Output tax in relation to a vendor, is defined as the tax charged in respect of the supply of goods or services by the vendor. The tax charged is collected from the recipient of such goods or services by the vendor and is required to be paid over to SARS, even though the customer may not yet have paid for the goods or services.
The difference between the amounts of output tax attributable to a tax period, and the deductible input tax not previously claimed by a vendor, represents the tax payable or refundable to SARS. To the extent that the output tax exceeds the allowable input tax deductions, a VAT payment will be due to SARS. Where a vendor's permissible input tax deductions, exceeds the amount of output tax for a tax period, a VAT refund may be claimed from SARS. A vendor is required to retain a valid tax invoice as proof of any input tax deductions which are made. These tax invoices as well as other records of transactions must be retained for a period of at least 5 years.
Supplies (standard rated / zero-rated / exempt)
For VAT purposes all supplies are treated as either being a standard rated supply, a zero-rated supply or an exempt supply. Supplies that are standard rated or zero-rated are considered to be 'taxable supplies' as defined.
Standard rated supplies are supplies that are subject to VAT at the prescribed rate of 14%. The supply of goods and services are generally subject to VAT at the standard rate, unless such supply is specifically zero-rated or exempt in terms of the Act. Vendors making standard rated supplies are required to levy output tax at the prescribed rate on the value of the supply which must then be paid over to SARS. Such vendor may claim its input tax deductions on goods or services acquired in the course of making such taxable supplies.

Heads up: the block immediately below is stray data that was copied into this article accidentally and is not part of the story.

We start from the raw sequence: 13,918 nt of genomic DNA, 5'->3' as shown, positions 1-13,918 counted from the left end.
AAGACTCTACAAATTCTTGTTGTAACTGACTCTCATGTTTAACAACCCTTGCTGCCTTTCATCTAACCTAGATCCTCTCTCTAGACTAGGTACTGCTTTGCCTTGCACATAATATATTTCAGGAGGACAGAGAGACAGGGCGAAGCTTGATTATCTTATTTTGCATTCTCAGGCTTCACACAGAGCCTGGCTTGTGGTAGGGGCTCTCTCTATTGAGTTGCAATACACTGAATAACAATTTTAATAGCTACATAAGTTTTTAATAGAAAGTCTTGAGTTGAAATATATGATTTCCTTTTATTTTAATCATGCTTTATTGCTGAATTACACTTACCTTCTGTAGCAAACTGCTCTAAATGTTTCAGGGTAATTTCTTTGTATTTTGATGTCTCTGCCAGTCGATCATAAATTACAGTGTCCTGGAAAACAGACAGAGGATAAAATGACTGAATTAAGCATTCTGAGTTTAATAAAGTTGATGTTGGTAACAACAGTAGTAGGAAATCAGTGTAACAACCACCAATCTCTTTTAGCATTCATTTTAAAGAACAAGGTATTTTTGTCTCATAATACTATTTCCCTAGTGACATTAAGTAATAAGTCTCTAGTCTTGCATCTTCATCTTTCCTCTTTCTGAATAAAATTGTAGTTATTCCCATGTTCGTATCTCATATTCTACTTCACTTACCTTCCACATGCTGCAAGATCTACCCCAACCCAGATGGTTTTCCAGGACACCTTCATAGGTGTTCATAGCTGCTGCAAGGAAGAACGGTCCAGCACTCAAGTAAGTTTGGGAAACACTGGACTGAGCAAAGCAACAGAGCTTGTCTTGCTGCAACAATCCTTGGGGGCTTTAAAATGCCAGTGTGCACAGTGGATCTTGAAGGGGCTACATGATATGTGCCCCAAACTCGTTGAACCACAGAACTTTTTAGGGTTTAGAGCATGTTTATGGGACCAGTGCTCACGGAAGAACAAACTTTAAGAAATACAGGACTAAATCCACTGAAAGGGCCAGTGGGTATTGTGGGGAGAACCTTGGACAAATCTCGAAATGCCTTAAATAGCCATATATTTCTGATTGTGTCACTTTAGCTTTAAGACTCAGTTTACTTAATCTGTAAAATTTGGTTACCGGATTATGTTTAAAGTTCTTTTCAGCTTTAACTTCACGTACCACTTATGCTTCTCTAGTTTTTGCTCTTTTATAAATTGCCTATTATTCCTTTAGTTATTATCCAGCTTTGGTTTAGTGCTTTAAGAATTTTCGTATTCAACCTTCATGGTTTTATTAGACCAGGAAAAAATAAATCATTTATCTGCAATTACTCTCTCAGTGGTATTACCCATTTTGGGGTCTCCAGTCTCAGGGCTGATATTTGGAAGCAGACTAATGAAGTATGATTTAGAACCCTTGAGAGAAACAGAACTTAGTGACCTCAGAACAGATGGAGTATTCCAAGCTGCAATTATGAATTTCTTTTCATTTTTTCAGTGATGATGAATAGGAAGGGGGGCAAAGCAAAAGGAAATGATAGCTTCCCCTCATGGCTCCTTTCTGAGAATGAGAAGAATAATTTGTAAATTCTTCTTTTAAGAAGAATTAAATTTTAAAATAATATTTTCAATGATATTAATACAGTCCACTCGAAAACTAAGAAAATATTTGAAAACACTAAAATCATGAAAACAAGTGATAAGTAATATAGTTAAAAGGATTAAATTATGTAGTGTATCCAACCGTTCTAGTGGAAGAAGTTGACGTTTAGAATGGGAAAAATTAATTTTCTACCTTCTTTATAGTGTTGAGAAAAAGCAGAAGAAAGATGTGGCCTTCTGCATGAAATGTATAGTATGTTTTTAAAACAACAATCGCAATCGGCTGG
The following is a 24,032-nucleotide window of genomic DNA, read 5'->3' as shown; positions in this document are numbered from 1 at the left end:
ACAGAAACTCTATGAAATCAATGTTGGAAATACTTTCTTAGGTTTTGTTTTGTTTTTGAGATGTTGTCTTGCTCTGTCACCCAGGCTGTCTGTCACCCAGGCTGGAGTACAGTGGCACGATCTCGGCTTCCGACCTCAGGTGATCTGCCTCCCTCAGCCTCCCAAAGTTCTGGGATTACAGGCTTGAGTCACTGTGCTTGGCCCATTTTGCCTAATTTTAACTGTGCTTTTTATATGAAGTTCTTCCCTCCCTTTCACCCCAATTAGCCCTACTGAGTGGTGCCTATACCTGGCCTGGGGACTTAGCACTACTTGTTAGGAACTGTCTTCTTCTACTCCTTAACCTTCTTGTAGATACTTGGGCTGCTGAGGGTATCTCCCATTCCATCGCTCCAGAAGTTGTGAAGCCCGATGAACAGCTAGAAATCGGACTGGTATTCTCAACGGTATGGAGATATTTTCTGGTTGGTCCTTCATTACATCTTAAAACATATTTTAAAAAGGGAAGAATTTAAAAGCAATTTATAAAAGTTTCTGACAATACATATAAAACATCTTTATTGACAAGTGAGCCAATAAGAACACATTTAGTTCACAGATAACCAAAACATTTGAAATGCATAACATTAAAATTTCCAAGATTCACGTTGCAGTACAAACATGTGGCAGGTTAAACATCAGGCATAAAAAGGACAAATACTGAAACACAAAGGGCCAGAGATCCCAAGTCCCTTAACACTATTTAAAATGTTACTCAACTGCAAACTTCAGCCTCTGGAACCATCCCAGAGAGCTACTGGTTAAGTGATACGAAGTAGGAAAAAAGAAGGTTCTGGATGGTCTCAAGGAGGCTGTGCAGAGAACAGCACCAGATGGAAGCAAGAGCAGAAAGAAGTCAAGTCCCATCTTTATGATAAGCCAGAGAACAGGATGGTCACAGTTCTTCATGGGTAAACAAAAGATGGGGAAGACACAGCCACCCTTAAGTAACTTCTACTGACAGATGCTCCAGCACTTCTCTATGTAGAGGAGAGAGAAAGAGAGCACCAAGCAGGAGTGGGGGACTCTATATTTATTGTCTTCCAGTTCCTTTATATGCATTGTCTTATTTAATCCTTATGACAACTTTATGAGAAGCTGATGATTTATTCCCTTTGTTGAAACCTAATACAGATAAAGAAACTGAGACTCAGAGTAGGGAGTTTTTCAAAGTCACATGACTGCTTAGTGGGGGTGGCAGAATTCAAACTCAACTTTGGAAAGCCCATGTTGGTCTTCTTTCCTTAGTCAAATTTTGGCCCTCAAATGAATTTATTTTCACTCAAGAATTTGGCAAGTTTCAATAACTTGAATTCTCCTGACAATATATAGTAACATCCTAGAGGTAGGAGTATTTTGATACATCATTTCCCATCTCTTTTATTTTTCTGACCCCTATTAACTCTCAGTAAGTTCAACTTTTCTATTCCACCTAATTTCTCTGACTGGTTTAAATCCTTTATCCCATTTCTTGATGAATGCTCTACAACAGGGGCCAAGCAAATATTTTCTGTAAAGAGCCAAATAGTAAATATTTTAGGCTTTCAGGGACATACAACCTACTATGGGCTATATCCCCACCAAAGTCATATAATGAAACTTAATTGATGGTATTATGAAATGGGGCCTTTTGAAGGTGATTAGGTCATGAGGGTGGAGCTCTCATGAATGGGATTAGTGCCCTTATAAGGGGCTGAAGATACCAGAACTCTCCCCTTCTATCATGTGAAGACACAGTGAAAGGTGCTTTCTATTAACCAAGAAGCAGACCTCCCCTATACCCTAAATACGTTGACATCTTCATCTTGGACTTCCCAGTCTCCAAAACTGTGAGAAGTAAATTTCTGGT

A zero-rated supply is a taxable supply on which VAT is levied at the rate of 0%. Therefore no output tax will be payable to SARS in respect of zero-rated supplies. Section 11 of the Act sets out specific instances of supplies of goods and services that may be zero-rated. Vendors making zero-rated supplies are entitled to claim their input tax deductions on goods or services acquired in the course of making such taxable supplies.
An exempt supply is not a taxable supply. An exempt supply is the supply of goods or services upon which neither VAT at the standard rate or zero-rate is chargeable. Supplies which constitute exempt supplies are specifically provided for in section 12 of the Act. Vendors may not claim an input tax deduction in respect of goods or services acquired in the course of furtherance of making exempt supplies. A person that makes only exempt supplies cannot register as a vendor as such person will not be seen to be carrying on an 'enterprise' as defined.